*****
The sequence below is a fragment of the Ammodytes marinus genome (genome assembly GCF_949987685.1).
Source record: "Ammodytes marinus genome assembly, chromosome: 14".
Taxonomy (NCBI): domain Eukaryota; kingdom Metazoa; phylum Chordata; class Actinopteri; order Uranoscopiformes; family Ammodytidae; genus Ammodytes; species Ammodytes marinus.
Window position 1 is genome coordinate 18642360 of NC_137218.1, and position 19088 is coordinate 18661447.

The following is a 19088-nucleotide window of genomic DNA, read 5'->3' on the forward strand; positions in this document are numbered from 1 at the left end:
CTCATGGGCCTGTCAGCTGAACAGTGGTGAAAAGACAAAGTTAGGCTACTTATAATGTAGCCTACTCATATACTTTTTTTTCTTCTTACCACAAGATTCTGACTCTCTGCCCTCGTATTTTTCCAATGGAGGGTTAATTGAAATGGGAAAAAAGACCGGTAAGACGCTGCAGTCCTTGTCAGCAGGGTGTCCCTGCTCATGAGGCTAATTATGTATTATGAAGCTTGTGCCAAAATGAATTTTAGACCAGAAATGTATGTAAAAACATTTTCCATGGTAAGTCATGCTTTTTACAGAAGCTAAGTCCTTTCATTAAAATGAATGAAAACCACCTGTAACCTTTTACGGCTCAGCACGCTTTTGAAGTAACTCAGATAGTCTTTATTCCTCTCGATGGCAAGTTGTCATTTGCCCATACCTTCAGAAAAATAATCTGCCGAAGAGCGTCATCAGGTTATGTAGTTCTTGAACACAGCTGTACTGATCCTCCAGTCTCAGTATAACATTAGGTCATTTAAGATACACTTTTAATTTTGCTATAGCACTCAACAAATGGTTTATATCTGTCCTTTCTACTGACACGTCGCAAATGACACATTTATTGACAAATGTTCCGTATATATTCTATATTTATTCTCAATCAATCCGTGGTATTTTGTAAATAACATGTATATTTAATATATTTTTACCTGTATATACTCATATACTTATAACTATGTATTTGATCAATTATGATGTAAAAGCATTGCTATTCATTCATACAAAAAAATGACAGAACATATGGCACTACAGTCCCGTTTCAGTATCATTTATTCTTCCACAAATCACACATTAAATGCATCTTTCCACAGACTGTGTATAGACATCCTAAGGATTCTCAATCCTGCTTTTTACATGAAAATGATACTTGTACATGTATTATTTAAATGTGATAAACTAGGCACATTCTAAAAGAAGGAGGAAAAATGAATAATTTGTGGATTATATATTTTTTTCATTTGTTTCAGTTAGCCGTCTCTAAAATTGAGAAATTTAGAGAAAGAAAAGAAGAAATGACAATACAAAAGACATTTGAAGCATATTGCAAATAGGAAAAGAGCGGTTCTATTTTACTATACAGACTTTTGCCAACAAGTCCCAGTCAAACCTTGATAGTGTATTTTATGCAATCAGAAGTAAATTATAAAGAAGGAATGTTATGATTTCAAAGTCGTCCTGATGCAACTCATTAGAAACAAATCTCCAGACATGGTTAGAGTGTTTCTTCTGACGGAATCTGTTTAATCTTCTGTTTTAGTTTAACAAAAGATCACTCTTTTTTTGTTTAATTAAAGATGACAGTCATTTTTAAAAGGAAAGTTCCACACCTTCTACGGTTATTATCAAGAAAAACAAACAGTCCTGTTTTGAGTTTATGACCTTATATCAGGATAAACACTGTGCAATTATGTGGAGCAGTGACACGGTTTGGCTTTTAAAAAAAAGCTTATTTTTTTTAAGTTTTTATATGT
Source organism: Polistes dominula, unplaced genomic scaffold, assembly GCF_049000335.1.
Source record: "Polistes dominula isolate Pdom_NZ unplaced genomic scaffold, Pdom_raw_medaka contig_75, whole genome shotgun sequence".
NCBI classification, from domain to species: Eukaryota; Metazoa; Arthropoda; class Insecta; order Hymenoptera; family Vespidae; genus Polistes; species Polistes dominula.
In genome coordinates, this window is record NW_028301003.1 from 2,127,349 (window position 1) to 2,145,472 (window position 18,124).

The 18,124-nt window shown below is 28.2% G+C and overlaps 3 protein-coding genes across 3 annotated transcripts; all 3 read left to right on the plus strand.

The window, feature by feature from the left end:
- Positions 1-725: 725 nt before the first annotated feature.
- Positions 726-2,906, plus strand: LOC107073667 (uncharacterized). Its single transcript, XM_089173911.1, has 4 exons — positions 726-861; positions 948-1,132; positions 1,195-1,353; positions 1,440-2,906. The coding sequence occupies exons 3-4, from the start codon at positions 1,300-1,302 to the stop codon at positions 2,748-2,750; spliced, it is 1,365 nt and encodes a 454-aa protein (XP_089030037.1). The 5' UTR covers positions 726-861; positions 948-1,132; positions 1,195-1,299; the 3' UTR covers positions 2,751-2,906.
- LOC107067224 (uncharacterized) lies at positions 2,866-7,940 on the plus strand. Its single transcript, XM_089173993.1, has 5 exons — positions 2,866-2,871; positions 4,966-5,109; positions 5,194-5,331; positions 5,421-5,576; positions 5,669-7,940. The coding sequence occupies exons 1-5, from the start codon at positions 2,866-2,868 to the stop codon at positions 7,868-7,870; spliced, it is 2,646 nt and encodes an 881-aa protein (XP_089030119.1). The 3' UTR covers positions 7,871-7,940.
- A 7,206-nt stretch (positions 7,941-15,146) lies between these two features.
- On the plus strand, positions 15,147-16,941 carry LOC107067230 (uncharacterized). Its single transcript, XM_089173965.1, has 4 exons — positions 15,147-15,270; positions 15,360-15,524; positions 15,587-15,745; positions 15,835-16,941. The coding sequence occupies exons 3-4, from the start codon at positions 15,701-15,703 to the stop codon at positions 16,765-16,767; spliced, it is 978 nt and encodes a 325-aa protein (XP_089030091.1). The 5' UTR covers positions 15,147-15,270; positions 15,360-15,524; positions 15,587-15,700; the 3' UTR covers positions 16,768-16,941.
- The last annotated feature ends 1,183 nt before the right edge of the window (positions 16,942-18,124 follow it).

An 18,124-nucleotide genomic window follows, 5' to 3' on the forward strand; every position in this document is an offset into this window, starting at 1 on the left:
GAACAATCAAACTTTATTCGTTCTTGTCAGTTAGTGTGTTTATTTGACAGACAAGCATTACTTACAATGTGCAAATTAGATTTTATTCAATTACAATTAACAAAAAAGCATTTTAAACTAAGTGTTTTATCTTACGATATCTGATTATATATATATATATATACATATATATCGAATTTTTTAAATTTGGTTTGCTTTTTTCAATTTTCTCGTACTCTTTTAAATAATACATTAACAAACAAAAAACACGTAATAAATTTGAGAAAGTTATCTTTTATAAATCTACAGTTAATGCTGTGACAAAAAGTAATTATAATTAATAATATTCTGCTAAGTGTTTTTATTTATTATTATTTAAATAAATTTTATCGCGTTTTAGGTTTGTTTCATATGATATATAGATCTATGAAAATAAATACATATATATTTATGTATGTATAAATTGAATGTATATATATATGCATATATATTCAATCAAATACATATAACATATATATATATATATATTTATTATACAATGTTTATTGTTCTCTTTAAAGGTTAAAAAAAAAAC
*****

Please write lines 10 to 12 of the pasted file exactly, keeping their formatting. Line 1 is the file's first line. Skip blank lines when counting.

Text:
In genome coordinates, this window is record NW_028301003.1 from 2,127,349 (window position 1) to 2,145,472 (window position 18,124).

The 18,124-nt window shown below is 28.2% G+C and overlaps 3 protein-coding genes across 3 annotated transcripts; all 3 read left to right on the plus strand.

The window, feature by feature from the left end: